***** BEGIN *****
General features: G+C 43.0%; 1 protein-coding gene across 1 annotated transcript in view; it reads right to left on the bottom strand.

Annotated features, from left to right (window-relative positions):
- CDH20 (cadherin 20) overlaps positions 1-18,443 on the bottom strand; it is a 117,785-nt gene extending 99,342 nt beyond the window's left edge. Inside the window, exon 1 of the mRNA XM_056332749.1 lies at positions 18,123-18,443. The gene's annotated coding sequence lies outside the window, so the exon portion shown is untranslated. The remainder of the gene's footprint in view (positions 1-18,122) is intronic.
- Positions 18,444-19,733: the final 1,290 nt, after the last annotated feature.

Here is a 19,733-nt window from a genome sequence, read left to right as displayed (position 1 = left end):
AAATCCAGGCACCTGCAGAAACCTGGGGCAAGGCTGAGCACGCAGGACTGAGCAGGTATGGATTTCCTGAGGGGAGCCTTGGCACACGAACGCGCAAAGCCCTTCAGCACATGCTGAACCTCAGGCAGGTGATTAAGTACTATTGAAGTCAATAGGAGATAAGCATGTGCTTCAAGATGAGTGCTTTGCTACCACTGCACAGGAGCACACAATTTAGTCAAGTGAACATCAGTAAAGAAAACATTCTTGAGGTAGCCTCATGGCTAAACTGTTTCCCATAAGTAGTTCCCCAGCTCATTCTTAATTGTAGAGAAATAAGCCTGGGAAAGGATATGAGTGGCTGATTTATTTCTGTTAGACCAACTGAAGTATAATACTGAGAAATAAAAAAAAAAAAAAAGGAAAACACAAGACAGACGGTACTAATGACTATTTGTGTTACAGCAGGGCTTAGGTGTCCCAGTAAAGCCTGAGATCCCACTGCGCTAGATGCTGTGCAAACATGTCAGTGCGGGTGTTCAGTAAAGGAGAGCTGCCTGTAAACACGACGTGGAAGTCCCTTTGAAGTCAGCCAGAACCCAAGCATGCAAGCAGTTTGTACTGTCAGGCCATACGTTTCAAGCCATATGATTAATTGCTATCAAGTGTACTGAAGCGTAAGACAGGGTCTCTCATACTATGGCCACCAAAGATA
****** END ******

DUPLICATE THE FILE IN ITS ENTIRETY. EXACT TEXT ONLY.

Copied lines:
General features: G+C 43.0%; 1 protein-coding gene across 1 annotated transcript in view; it reads right to left on the bottom strand.

Annotated features, from left to right (window-relative positions):
- CDH20 (cadherin 20) overlaps positions 1-18,443 on the bottom strand; it is a 117,785-nt gene extending 99,342 nt beyond the window's left edge. Inside the window, exon 1 of the mRNA XM_056332749.1 lies at positions 18,123-18,443. The gene's annotated coding sequence lies outside the window, so the exon portion shown is untranslated. The remainder of the gene's footprint in view (positions 1-18,122) is intronic.
- Positions 18,444-19,733: the final 1,290 nt, after the last annotated feature.

Here is a 19,733-nt window from a genome sequence, read left to right as displayed (position 1 = left end):
AAATCCAGGCACCTGCAGAAACCTGGGGCAAGGCTGAGCACGCAGGACTGAGCAGGTATGGATTTCCTGAGGGGAGCCTTGGCACACGAACGCGCAAAGCCCTTCAGCACATGCTGAACCTCAGGCAGGTGATTAAGTACTATTGAAGTCAATAGGAGATAAGCATGTGCTTCAAGATGAGTGCTTTGCTACCACTGCACAGGAGCACACAATTTAGTCAAGTGAACATCAGTAAAGAAAACATTCTTGAGGTAGCCTCATGGCTAAACTGTTTCCCATAAGTAGTTCCCCAGCTCATTCTTAATTGTAGAGAAATAAGCCTGGGAAAGGATATGAGTGGCTGATTTATTTCTGTTAGACCAACTGAAGTATAATACTGAGAAATAAAAAAAAAAAAAAAGGAAAACACAAGACAGACGGTACTAATGACTATTTGTGTTACAGCAGGGCTTAGGTGTCCCAGTAAAGCCTGAGATCCCACTGCGCTAGATGCTGTGCAAACATGTCAGTGCGGGTGTTCAGTAAAGGAGAGCTGCCTGTAAACACGACGTGGAAGTCCCTTTGAAGTCAGCCAGAACCCAAGCATGCAAGCAGTTTGTACTGTCAGGCCATACGTTTCAAGCCATATGATTAATTGCTATCAAGTGTACTGAAGCGTAAGACAGGGTCTCTCATACTATGGCCACCAAAGATA